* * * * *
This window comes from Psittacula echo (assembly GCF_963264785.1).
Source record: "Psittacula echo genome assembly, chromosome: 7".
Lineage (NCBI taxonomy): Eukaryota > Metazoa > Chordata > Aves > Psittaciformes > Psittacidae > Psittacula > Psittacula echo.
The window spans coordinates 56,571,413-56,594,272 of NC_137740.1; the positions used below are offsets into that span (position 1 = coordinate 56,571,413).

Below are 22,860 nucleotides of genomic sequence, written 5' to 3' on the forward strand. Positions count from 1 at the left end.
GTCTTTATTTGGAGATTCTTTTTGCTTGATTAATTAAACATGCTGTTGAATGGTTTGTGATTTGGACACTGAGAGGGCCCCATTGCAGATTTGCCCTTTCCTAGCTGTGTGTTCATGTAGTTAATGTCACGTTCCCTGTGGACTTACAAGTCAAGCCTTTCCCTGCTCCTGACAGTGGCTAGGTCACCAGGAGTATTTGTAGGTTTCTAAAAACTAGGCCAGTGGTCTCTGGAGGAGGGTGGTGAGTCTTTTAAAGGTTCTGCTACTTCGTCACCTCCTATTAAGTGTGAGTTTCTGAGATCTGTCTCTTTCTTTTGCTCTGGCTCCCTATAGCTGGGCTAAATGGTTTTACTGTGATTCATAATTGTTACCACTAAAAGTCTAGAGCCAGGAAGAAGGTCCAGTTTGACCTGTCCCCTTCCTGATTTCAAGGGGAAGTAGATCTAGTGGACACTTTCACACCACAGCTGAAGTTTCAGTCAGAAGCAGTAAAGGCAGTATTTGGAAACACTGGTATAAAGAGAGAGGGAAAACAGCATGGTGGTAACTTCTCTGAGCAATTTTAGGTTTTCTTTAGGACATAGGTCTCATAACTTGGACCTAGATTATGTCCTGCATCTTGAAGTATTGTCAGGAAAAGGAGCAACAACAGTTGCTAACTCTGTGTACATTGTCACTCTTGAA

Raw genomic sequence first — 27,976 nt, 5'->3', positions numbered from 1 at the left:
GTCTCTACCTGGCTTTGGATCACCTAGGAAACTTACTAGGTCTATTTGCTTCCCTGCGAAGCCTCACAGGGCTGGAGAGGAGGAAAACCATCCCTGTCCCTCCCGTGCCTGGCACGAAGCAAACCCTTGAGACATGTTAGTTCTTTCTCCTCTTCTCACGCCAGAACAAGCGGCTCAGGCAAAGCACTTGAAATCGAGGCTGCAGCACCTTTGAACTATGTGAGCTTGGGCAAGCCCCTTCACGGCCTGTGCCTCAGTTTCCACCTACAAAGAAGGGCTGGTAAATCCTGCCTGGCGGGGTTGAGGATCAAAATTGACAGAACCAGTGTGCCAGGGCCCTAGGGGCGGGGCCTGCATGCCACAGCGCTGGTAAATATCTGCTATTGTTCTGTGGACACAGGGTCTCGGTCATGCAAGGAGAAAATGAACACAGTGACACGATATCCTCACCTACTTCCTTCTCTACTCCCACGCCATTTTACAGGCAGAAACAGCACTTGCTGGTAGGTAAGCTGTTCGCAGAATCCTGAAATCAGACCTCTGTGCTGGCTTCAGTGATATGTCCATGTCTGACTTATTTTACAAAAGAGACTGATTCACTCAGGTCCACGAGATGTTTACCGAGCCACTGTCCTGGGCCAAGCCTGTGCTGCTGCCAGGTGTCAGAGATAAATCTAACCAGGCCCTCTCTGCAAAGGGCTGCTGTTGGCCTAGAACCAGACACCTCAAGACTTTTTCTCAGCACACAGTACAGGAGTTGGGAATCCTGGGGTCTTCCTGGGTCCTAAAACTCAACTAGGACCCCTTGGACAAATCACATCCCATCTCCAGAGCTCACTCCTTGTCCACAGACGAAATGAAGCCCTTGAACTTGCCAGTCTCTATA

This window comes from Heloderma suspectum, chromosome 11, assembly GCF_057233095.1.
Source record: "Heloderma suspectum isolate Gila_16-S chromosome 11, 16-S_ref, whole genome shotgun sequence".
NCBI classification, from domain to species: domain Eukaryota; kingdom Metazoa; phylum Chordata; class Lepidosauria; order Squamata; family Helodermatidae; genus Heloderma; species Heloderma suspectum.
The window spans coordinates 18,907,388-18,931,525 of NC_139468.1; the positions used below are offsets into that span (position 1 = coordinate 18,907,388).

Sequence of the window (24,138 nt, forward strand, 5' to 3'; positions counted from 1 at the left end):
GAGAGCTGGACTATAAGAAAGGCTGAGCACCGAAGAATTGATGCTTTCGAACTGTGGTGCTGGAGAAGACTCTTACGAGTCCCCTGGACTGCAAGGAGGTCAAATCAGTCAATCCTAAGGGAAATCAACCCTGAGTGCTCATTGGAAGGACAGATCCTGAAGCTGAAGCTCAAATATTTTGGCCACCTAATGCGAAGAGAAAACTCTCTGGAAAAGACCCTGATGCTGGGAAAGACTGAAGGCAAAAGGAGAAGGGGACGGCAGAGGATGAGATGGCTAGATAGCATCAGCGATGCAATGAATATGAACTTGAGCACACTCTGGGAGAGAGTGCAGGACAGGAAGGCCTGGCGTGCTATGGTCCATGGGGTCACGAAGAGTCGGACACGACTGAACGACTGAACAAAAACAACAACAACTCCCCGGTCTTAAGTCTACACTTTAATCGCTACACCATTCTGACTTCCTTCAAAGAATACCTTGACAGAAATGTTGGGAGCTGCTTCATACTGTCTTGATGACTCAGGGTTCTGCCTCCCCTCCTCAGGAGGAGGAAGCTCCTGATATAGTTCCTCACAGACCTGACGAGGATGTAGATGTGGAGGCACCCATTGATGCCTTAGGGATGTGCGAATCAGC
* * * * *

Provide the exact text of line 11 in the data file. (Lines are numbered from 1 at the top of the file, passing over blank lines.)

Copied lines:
NCBI classification, from domain to species: domain Eukaryota; kingdom Metazoa; phylum Chordata; class Lepidosauria; order Squamata; family Helodermatidae; genus Heloderma; species Heloderma suspectum.